This evening, the Senate voted on two GTMO-flavored amendments to the FY2014 National Defense Authorization Act.
One amendment was put forth by Senators Carl Levin and John McCain, and would have (among other things) liberalized the NDAA transfer regime so as to permit, at least in principle. trials of Guantanamo detainees in the United States. (UPDATE: To be clear, the Levin-McCain Amendment’s rejection leaves untouched the pending Senate legislation, which, like Levin-McCain, also contains language allowing for transfers to the United States for detention and/or trial.)
The other item was an amendment offered by Senator Kelly Ayotte. Her proposal is entirely unsurprising (and in my view, exquisitely wrongheaded) boilerplate, given her longstanding, keep-Guantanamo-open-at-all-costs-and-hamstring-the-President’s-transfer-power stance. The Senator’s language would, for example, carry forward the onerous NDAA certification regime for transfers to foreign nations, while entirely banning any transfer of Guantanamo detainees to Yemen. And, yes, the Amendment also would generally bar the expenditure of defense funds for purposes of trying or detaining GTMO detainees stateside—though the prohibition would not apply to future detainees, who are brought initially to Guantanamo for interrogation purposes.
The same “legacy detainee” approach can be found in this oddball part of Ayotte’s Amendment, too:
SEC. 1035. PROHIBITION ON USE OF FUNDS TO CONSTRUCT OR MODIFY FACILITIES IN THE UNITED STATES TO HOUSE DETAINEES TRANSFERRED FROM UNITED STATES NAVAL STATION, GUANTANAMO BAY, CUBA.
(a) IN GENERAL.—No amounts authorized to be appropriated or otherwise made available for fiscal year 2014 by this Act or any other Act may be used to construct or modify any facility in the United States, its territories, or possessions to house any individual detained at Guantanamo for the purposes of detention or imprisonment unless authorized by Congress.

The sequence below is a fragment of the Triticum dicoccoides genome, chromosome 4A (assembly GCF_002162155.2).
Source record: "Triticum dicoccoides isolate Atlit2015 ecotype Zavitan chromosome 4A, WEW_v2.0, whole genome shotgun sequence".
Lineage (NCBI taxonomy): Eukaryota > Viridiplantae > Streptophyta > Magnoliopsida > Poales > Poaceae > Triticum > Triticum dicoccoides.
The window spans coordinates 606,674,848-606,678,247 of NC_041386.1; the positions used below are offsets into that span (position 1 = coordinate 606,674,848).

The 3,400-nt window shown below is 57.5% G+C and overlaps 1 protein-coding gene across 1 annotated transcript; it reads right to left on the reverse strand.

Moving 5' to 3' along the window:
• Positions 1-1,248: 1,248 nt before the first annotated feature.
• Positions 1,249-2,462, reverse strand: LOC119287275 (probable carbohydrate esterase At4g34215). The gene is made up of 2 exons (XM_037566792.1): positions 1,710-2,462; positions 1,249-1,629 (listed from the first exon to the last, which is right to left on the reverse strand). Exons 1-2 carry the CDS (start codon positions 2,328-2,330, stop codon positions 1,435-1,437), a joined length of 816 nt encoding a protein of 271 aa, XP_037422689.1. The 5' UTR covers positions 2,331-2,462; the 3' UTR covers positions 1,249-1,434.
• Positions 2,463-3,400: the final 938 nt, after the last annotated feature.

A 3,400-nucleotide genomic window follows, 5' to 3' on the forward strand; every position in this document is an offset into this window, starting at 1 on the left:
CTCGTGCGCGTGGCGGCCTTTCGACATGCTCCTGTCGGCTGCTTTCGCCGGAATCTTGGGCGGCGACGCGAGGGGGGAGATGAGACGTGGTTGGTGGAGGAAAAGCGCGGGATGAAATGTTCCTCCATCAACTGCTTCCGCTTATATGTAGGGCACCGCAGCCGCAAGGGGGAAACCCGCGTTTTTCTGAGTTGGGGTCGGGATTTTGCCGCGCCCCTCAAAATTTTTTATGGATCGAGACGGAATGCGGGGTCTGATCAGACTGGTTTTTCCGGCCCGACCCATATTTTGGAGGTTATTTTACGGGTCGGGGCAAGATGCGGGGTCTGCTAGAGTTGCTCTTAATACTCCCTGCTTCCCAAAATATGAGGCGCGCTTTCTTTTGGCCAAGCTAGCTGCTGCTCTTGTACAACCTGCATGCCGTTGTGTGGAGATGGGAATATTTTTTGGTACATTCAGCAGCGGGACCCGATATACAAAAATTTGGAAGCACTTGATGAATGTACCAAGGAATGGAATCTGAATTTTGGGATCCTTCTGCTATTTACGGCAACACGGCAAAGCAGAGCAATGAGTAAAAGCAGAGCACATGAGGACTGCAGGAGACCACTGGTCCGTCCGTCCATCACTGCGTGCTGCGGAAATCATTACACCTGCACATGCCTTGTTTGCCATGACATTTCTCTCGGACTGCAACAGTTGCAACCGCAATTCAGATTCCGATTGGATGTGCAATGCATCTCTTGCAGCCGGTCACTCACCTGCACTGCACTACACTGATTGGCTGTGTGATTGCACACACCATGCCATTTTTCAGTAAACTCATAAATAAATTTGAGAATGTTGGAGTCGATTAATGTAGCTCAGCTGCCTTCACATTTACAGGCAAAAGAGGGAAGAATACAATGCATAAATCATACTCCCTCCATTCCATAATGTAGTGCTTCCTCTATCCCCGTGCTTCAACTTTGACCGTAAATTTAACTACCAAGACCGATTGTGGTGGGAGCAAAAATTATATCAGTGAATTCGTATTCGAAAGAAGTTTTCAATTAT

(b) EXCEPTION.—The prohibition in subsection (a) shall not apply to any modification of facilities at United States Naval Station, Guantanamo Bay, Cuba.
(c) INDIVIDUAL DETAINED AT GUANTANAMO DEFINED.—
(1) IN GENERAL.—In this section, the term “individual detained at Guantanamo” means any individual located at United States Naval Station, Guantanamo Bay, Cuba, as of October 1, 2009, who—
(A) is not a citizen of the United States or a member of the Armed Forces of the United States; and
(i) in the custody or under the control of the Department of Defense; or
(ii) otherwise under detention at United States Naval Station, Guantanamo Bay, Cuba.
(2) EXCLUSION.—The term does not mean any individual transferred to United States Naval Station, Guantanamo Bay, Cuba, after October 1, 2009, who was not located at United States Naval Station, Guantanamo Bay, Cuba, on that date.
UPDATE: the Senate has voted down the Ayotte amendment on a 43-to-55 vote, with 40 Republicans and 3 Democrats in favor (Donnelly, Hagan, and Pryor), and 3 Republicans (Flake, McCain, and Paul) and 52 Democrats opposed.
The Levin-McCain proposal, too, was voted down, 52-46, with 50 Democrats joining with GOP Senators McCain and Collins in favor, and 3 Democrats (Leahy, Pryor, Warren, and Wyden) and 43 Republicans voting against it.